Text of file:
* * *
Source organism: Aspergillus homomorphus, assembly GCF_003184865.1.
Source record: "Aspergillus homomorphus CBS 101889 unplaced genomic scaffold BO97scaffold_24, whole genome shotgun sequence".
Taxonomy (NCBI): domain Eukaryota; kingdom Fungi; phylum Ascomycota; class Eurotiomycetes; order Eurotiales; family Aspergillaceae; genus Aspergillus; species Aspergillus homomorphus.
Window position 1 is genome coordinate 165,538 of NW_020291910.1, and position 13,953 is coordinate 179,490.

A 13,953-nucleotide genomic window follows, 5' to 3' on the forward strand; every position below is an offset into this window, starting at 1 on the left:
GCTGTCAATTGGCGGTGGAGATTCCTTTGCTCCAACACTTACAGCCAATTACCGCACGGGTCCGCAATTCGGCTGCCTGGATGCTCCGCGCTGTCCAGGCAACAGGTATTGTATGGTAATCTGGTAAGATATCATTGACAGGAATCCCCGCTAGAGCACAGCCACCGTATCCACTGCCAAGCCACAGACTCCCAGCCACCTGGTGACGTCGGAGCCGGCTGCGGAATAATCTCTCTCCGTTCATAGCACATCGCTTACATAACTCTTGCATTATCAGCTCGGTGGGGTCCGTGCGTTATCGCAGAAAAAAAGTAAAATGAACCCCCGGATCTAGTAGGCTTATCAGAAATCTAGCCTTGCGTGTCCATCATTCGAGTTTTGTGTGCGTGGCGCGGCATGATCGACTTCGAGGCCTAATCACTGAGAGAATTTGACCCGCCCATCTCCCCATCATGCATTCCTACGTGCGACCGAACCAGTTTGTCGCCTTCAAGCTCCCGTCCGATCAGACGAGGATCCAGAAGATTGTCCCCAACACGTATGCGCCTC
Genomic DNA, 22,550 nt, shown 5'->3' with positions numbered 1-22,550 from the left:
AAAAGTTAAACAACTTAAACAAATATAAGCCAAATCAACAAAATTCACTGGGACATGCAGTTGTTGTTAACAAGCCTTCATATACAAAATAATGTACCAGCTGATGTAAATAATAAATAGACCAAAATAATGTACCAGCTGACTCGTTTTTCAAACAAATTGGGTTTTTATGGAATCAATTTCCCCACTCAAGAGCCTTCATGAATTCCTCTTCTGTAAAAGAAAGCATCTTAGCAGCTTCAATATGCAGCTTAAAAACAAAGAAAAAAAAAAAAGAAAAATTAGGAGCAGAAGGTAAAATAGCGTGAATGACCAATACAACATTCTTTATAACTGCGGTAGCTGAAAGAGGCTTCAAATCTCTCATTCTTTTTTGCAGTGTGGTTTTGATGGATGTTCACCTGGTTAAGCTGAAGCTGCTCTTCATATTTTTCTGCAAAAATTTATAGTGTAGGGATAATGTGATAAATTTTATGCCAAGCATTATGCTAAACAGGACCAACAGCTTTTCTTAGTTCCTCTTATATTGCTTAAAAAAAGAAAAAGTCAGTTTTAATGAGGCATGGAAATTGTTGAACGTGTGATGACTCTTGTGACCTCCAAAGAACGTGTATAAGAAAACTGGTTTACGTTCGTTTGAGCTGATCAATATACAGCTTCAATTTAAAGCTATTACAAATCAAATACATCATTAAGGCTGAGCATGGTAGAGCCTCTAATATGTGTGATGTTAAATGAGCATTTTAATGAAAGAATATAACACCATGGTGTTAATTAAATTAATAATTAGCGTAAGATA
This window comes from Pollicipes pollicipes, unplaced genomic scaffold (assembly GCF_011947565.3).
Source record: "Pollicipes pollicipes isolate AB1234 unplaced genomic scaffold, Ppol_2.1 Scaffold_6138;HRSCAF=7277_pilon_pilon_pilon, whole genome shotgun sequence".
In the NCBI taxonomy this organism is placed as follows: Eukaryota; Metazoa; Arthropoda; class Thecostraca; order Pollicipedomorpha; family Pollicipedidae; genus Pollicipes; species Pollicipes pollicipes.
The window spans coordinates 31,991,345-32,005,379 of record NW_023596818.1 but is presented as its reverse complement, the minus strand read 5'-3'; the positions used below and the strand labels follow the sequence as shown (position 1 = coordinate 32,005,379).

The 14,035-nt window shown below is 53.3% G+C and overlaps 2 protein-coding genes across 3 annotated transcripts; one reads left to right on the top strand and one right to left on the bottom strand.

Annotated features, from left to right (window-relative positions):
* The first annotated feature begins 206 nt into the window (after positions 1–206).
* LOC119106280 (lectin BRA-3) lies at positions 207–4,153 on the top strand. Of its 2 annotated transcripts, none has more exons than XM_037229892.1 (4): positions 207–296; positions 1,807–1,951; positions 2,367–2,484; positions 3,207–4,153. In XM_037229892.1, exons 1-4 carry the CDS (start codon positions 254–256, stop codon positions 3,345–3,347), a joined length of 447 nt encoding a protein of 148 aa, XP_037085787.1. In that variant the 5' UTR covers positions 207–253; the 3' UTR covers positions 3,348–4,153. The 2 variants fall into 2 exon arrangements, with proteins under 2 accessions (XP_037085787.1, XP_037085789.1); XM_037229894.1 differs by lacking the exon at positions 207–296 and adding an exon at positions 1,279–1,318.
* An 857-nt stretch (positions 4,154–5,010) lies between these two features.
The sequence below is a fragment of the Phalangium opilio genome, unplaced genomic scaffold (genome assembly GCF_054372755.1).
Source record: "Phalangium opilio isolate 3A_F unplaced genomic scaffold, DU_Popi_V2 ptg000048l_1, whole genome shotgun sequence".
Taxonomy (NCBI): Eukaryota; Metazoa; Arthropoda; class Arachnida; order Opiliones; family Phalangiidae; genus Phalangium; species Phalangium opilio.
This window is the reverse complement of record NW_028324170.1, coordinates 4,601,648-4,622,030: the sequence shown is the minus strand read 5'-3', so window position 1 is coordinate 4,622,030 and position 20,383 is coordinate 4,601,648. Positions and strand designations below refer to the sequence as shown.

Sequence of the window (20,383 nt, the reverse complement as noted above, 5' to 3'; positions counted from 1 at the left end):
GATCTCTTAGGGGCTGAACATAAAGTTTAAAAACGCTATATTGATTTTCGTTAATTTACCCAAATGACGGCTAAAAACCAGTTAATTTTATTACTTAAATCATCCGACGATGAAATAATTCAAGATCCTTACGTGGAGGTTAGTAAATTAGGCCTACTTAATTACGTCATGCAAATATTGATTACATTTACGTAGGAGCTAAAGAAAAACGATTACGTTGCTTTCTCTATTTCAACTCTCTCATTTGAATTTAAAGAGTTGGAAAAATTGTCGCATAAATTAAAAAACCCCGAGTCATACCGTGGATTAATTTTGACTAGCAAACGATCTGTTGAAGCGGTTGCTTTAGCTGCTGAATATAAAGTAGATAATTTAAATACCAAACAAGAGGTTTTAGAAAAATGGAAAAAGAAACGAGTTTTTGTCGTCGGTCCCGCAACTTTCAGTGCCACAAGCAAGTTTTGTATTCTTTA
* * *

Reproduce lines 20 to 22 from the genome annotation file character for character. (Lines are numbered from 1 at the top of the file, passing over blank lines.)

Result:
Taxonomy (NCBI): Eukaryota; Metazoa; Arthropoda; class Arachnida; order Opiliones; family Phalangiidae; genus Phalangium; species Phalangium opilio.
This window is the reverse complement of record NW_028324170.1, coordinates 4,601,648-4,622,030: the sequence shown is the minus strand read 5'-3', so window position 1 is coordinate 4,622,030 and position 20,383 is coordinate 4,601,648. Positions and strand designations below refer to the sequence as shown.

Sequence of the window (20,383 nt, the reverse complement as noted above, 5' to 3'; positions counted from 1 at the left end):